Killing by Law Enforcement in California: It's Not What You Think (Part I)


Posted on 14 January 2015

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By Mike Males

Center on Juvenile and Criminal Justice

Who do cops shoot in California? The most powerful, tragic images are of young African Americans like Oscar Grant in 2009 and Ezell Ford last August, victims of harsh policing in racially segregated and underserved areas like east Oakland and south central Los Angeles. Yet in remote towns like Eureka and a cluster in the southern deserts (Desert Hot Springs, Vista, Perris, Hemet, and Indio), people are much more likely to be killed by officers — not just in per capita rates, but often in raw numbers.

Using killings classified as “deaths by legal intervention” by medical examiners and tabulated by the state Center for Health Statistics, CJCJ studied a decade of California law enforcement killings — 810 in all during the 2000s. It should be noted that these data may understate law enforcement killings, and some cities may be less likely to report such killings than others, but these are the most comprehensive numbers at this time.

For cities with at least five law enforcement killings between 2003 and 2010, Moreno Valley averaged 1.5 per year; Vista, 1.0; and Perris, 0.6. Meanwhile, officers in much-larger Oakland and Sacramento averaged 0.8 and 0.5 per year, respectively. In 2010, officers in Perris, Moreno Valley, and Hemet (combined population, 300,000) shot six people to death, while officers in Los Angeles, Oakland, and Compton (combined population, 4.4 million) killed five.

Of course, the state’s largest cities have the highest raw numbers: Los Angeles averaged 5.0 police killings per year, followed by San Diego, 3.5. But what’s causing the same number of officer-involved killings — one every 19 months — in Eureka (population, 21,000) as in Sacramento (population 472,000)? What could explain more officer killings in wealthy, suburban, Rancho Cucamonga than in similarly populated, poorer, gang-conflicted Salinas?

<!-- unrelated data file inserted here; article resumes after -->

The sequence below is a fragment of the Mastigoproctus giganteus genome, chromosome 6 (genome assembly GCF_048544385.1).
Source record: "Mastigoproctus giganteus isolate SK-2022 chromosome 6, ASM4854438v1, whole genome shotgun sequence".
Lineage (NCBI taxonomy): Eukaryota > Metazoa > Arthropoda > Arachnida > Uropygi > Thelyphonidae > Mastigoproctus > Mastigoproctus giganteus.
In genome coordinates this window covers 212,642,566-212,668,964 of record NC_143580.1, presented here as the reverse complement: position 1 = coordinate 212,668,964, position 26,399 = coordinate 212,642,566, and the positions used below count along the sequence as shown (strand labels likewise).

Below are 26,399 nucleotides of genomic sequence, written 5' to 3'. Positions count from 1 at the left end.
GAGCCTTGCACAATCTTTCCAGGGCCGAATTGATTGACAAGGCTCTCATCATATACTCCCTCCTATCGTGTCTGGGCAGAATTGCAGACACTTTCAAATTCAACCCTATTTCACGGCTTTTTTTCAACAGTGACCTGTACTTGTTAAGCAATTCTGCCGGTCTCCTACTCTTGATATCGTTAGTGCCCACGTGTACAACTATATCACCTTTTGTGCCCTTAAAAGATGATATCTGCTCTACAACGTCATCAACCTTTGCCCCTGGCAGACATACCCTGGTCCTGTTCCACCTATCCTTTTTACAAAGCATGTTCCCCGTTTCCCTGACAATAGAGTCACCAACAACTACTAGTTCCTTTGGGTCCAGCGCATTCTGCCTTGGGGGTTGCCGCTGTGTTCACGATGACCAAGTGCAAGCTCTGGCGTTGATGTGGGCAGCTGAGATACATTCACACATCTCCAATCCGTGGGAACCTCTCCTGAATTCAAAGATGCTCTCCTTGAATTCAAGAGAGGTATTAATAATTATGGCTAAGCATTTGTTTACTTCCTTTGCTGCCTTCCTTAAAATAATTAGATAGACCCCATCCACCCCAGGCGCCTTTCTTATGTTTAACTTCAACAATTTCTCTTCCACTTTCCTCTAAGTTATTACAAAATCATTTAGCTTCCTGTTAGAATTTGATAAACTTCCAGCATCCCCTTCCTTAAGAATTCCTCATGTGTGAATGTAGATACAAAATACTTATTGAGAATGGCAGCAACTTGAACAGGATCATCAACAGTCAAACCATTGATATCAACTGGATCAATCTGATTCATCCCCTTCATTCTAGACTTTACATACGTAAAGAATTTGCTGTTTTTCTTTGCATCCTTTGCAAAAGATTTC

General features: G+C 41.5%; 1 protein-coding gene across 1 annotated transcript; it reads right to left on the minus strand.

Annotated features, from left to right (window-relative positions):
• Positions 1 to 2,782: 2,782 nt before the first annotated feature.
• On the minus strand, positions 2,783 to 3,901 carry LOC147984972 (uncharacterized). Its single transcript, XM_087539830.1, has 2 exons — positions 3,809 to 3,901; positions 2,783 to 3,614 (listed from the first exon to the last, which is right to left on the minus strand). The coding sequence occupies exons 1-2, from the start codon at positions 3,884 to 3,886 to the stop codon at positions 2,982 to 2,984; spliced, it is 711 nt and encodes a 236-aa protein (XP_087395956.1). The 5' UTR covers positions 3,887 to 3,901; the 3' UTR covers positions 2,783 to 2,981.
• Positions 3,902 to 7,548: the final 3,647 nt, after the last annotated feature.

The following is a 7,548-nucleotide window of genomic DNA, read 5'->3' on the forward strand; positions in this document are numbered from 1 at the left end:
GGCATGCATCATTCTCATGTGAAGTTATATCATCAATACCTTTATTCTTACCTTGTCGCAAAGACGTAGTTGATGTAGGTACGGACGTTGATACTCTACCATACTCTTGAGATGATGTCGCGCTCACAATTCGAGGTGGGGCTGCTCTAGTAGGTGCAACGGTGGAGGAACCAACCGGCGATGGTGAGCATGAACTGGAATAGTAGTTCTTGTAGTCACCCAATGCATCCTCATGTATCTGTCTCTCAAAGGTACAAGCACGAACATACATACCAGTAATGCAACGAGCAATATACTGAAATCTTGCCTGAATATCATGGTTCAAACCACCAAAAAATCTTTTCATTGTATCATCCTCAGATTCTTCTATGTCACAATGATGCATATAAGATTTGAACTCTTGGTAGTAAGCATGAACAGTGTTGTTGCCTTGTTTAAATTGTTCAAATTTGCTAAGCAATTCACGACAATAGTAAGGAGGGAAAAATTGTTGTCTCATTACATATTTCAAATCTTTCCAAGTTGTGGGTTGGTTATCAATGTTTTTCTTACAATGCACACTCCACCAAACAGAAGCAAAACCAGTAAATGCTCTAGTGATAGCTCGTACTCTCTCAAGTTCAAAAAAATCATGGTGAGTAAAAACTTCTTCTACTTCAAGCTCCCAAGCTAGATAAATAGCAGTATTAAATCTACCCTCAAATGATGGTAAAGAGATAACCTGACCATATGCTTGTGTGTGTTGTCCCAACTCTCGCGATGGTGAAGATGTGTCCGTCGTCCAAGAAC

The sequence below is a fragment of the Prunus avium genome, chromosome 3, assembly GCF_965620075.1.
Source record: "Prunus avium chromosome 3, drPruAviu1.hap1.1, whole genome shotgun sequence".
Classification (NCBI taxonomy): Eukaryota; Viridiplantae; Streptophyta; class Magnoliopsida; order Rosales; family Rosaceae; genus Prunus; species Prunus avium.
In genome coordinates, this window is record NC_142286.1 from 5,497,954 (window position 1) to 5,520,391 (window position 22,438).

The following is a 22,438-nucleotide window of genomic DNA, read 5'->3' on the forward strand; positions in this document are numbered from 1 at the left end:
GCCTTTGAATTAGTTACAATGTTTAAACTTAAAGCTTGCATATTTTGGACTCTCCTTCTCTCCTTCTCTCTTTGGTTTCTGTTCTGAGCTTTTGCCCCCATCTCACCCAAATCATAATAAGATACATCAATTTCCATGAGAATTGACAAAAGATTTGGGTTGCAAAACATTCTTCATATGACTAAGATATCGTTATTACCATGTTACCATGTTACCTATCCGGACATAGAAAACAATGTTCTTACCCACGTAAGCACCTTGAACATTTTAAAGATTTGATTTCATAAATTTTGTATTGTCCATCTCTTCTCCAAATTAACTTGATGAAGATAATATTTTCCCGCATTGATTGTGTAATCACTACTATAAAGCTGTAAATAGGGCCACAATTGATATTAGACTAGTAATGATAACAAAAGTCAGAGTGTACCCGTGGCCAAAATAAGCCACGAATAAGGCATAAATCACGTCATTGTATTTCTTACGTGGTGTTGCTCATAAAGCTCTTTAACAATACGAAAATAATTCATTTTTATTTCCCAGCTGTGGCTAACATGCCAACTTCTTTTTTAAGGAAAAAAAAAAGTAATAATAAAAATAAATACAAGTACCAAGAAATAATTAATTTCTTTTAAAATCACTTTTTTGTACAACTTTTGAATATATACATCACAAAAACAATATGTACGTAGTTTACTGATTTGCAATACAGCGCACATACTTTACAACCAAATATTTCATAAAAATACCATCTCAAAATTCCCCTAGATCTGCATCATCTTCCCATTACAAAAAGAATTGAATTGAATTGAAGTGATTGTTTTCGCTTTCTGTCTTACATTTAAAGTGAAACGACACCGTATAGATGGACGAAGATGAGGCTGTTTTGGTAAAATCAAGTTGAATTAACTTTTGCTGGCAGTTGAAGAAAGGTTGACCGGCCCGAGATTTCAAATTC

Cities long associated with aggressive policing such as L.A. (1.6 police fatal shootings per million population per year) and Oakland (2.5) actually have rates lower than or similar to the state average (2.1). Even a resident of the mean streets of Compton, four times more likely to be killed by police (9.0) than the average Californian, runs less than half the risk of someone in Desert Hot Springs (22.8).

Do officers in remote, rapidly growing “satellite cities” encounter more violent drug and human traffickers and fleeing suspects, with more shootouts? The demographics of victims suggest the answer is no. Of the six officer-shooting victims in three desert cities in 2010, two were white, two Latino, and two African American, ranging in age from 18 to 63, all local residents.

Most officer shootings in remote towns, as in cities, appear to result from confrontations with armed suspects. Still, there have been angry protests, such as followed the killing by Eureka police of unarmed Tommy McClain in September 2014, though these seem to draw little national attention.

Whatever the cause (including faulty statistics), California’s unexpected pattern shows that “officer-involved shootings” encompass a wide variety of circumstances and are hard to generalize. The ways in which California’s pattern does fit expectations is the subject of the next article.


This article was originally published at Center on Juvenile and Criminal Justice.